Wednesday, February 15, 2006

The Amherst Method

This article describes the debate that has surrounded Dewey's Decimal Classification System for some time. In this article, Wiegand attempts to describe Dewey's state of mind, and the forces that impacted him when he created this system. Wiegand also evaluates Dewey's thought process based on his education and experience at Amherst, and specifically cites instances where faculty members had an impact on the ordering of his system.

At the end of the article, Wiegand asserted that the Anglo-Saxonism inherent in Dewey's system has made it resistant to change over the years. He goes on to say "the scheme itself has quietly - almost invisibly-occupied an influential position as one of the forces sustaining the discursive formations of a Eurocentric patriarchy." If the DDC is so "tightly wound" how can it be updated to reveal a more diverse view of society today? Can it even be done?


Deborah said...

I started a literature review last semester about bias in classification systems. Some scholars have proposed doing away with the DDC completely. Other scholars have suggested developing a revised DDC system for different countries. For example, in Iran, class 400 and 800 (I think) are used for Farsi, the national language.

A librarian in Africa has suggested adding numbers or subdivisions for missing information. Cocoyam, a staple crop in some African countries, is not found anywhere in the DDC.

I also read an article by two library science Ph.D.s in Korea, who suggested revamping the DDC's religion section to account for religious diversity. Korea doesn't have one predominant religion (like Christianity in the U.S.), so simply substituting one religion for Christianity (like Islam in the Middle East) doesn't work. The Korean scholars advocated for a whole bunch of DDCs that were designed for individual countries.

SarahStumpf said...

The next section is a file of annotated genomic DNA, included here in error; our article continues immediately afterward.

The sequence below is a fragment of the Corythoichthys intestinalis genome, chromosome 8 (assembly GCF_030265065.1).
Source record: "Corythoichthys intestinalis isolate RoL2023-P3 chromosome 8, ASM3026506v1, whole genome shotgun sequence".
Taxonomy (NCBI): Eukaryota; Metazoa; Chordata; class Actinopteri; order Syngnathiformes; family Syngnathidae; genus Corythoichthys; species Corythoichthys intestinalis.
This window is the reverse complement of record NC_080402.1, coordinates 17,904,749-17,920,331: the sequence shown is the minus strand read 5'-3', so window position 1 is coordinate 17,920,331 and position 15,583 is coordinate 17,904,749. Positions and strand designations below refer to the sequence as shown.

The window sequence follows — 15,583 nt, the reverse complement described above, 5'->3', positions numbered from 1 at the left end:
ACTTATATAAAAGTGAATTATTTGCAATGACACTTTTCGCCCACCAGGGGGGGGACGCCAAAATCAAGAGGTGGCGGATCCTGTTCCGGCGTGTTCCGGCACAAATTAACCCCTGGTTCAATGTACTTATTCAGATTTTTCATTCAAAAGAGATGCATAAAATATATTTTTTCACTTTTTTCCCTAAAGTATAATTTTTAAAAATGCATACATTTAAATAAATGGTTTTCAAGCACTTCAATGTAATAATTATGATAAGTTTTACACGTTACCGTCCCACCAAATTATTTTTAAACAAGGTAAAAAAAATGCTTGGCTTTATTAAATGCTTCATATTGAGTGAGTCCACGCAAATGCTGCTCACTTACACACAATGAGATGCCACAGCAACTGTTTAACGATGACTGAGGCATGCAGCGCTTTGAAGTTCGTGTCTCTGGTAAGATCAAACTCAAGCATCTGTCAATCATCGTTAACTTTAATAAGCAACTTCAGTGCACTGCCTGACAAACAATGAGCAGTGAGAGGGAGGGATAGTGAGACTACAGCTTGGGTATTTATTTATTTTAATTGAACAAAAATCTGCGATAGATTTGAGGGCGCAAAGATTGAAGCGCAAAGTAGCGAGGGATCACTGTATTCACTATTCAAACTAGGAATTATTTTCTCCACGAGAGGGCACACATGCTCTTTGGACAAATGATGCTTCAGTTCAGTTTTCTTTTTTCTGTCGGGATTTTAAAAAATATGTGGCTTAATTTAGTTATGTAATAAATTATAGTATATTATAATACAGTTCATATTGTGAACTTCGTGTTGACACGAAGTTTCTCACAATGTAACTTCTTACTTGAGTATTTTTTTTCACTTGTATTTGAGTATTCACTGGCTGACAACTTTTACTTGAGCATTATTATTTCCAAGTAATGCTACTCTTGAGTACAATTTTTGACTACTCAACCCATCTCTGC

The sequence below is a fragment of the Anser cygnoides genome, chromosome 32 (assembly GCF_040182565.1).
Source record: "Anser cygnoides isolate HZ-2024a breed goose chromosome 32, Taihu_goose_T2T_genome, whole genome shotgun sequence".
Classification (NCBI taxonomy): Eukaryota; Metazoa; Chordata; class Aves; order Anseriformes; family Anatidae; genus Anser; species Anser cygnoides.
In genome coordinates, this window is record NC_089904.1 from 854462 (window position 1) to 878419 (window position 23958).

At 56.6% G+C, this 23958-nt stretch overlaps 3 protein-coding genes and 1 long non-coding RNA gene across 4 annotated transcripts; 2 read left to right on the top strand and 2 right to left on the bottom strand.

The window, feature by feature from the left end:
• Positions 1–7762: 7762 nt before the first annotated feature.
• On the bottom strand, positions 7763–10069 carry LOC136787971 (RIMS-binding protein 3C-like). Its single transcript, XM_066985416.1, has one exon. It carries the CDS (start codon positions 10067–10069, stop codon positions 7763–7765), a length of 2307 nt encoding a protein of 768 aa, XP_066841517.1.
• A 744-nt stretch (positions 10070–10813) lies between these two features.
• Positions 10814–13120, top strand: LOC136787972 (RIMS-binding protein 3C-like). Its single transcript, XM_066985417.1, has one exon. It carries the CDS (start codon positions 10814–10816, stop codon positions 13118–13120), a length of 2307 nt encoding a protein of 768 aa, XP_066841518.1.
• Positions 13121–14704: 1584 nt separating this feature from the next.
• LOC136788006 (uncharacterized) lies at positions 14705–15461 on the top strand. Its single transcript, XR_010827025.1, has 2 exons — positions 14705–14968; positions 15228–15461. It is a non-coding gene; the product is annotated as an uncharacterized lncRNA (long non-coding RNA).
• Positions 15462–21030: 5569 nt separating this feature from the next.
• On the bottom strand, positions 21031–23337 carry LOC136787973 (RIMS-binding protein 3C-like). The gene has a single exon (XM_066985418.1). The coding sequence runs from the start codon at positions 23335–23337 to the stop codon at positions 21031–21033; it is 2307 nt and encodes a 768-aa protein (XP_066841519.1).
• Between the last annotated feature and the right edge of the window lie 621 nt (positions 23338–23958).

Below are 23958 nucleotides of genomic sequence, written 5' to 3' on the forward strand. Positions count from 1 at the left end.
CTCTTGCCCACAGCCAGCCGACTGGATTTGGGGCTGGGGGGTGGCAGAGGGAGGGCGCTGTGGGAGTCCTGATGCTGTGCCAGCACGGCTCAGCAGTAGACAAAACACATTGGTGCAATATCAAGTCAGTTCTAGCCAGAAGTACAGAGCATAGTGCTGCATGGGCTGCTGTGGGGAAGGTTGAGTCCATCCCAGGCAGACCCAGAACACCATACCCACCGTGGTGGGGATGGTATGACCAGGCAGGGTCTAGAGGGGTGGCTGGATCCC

I personally am leaning towards scrapping the whole thing all together, or a complete re-write but keeping the popular Dewey Decimal name.

I'm leaning in this direction because I doubt that the system can just be tweaked. The whole thing is fundamentally biased.

Deborah gives some suggestions for other countries, but the DDC is a lousey fit for 21st century America too. It doesn't accurately represent or fit American religion, american politics, american civil rights issues, american literature, or even american medicine and science. And that is a lot to leave out.

So lets scrap it and use Library of Congress or a new system, because it is going to take a LOT of time and effort to revamp it, and that time, money, manpower, and thought could probably go into something more worthwhile.

Katie K said...

First, not to be picky but Library of Congress has just as many problems as Dewey. No systems is perfect (obviously) but to scrap all of the hard work that's been done already would be silly. Despite their flaws, we have two very well thought out systems that have worked for the field for years. People find these books, even if the subject heading isn't PC or the most modern term. We have bigger things to work on and there is no way we will be able to overhall the entire organizational structure of most libraries in America with limited budget resources and overworked librarians.

And yes, I'm playing devil's advocate...

Kelly said...

DDC has its problems, but switching every DDC library over to LCC? That's not a trivial task. In fact, I'm getting a chill just thinking about it. Maybe you have to have worked in a library to really appreciate this, but it would be a massive project for even a small library to have to update all the call numbers (on both the books themselves and in the metadata records) and rearrange the books on the shelves.